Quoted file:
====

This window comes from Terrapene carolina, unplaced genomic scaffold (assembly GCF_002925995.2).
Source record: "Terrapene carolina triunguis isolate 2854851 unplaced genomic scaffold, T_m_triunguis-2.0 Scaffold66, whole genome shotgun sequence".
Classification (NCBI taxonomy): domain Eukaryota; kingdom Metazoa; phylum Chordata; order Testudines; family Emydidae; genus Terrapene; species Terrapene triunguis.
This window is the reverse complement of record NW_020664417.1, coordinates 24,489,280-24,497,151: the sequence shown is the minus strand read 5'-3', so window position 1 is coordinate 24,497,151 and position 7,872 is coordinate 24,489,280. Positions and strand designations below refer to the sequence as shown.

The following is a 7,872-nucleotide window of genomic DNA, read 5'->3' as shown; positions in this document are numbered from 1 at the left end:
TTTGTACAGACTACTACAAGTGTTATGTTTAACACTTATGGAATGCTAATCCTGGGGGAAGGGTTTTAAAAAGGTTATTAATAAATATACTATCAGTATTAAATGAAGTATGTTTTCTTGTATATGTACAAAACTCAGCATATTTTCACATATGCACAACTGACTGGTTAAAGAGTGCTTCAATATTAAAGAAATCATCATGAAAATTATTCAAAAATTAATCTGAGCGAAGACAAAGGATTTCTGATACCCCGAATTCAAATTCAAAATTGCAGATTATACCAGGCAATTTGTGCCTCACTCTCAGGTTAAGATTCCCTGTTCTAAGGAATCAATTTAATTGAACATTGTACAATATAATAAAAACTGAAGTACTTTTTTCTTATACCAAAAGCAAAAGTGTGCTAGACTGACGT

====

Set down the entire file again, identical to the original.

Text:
This window comes from Terrapene carolina, unplaced genomic scaffold (assembly GCF_002925995.2).
Source record: "Terrapene carolina triunguis isolate 2854851 unplaced genomic scaffold, T_m_triunguis-2.0 Scaffold66, whole genome shotgun sequence".
Classification (NCBI taxonomy): domain Eukaryota; kingdom Metazoa; phylum Chordata; order Testudines; family Emydidae; genus Terrapene; species Terrapene triunguis.
This window is the reverse complement of record NW_020664417.1, coordinates 24,489,280-24,497,151: the sequence shown is the minus strand read 5'-3', so window position 1 is coordinate 24,497,151 and position 7,872 is coordinate 24,489,280. Positions and strand designations below refer to the sequence as shown.

The following is a 7,872-nucleotide window of genomic DNA, read 5'->3' as shown; positions in this document are numbered from 1 at the left end:
TTTGTACAGACTACTACAAGTGTTATGTTTAACACTTATGGAATGCTAATCCTGGGGGAAGGGTTTTAAAAAGGTTATTAATAAATATACTATCAGTATTAAATGAAGTATGTTTTCTTGTATATGTACAAAACTCAGCATATTTTCACATATGCACAACTGACTGGTTAAAGAGTGCTTCAATATTAAAGAAATCATCATGAAAATTATTCAAAAATTAATCTGAGCGAAGACAAAGGATTTCTGATACCCCGAATTCAAATTCAAAATTGCAGATTATACCAGGCAATTTGTGCCTCACTCTCAGGTTAAGATTCCCTGTTCTAAGGAATCAATTTAATTGAACATTGTACAATATAATAAAAACTGAAGTACTTTTTTCTTATACCAAAAGCAAAAGTGTGCTAGACTGACGT